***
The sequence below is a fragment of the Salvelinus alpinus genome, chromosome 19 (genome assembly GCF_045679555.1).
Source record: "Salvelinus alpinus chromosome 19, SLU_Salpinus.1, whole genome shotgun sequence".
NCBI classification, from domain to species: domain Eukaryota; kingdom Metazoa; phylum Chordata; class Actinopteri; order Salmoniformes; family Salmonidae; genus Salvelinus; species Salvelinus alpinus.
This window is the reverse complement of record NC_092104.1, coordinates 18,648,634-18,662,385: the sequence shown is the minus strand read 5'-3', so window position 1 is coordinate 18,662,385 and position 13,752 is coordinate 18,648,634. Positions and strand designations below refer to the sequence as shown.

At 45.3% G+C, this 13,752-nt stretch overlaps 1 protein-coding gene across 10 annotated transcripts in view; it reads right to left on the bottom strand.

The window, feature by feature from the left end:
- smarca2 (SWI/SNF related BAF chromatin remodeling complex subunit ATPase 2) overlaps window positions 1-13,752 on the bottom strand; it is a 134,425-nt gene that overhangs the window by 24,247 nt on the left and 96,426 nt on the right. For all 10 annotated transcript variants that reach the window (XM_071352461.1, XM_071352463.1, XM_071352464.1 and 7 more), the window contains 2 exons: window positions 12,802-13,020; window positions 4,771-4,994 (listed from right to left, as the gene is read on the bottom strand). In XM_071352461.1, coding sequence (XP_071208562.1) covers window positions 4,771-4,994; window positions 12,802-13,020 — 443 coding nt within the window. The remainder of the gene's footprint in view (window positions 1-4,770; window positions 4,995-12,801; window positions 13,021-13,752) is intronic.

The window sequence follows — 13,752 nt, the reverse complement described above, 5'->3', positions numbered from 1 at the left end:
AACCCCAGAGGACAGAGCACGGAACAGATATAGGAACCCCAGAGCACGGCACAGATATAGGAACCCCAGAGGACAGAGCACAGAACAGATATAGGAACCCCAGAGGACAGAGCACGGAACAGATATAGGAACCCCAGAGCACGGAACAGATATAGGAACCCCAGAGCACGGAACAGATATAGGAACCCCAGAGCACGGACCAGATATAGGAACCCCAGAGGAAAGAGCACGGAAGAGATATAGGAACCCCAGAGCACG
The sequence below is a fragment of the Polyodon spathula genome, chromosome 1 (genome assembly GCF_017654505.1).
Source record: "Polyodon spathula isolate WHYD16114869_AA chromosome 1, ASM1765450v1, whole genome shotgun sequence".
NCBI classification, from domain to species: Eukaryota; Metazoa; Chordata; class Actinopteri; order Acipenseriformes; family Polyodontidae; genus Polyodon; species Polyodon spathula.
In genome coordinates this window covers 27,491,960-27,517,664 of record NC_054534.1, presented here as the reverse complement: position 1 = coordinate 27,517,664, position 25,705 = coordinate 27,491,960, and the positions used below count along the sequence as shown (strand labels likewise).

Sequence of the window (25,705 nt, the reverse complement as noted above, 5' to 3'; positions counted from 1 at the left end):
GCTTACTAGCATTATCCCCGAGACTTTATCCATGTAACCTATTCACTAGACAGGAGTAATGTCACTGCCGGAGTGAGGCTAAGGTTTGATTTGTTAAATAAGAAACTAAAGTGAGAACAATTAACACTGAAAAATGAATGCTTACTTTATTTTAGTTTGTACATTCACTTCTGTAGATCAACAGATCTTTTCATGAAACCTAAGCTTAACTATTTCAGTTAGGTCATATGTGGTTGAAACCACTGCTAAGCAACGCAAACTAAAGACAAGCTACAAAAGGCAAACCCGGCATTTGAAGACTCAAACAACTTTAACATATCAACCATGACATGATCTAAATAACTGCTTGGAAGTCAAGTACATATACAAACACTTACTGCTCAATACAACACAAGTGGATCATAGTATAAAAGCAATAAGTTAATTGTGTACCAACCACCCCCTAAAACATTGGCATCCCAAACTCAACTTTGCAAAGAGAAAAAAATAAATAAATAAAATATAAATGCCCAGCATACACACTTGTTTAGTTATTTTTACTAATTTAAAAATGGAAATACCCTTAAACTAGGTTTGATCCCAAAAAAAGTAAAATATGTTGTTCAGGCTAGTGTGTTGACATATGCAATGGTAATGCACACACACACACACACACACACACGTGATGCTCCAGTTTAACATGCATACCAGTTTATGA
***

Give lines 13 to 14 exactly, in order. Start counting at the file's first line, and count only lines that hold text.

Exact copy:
In genome coordinates this window covers 27,491,960-27,517,664 of record NC_054534.1, presented here as the reverse complement: position 1 = coordinate 27,517,664, position 25,705 = coordinate 27,491,960, and the positions used below count along the sequence as shown (strand labels likewise).

Sequence of the window (25,705 nt, the reverse complement as noted above, 5' to 3'; positions counted from 1 at the left end):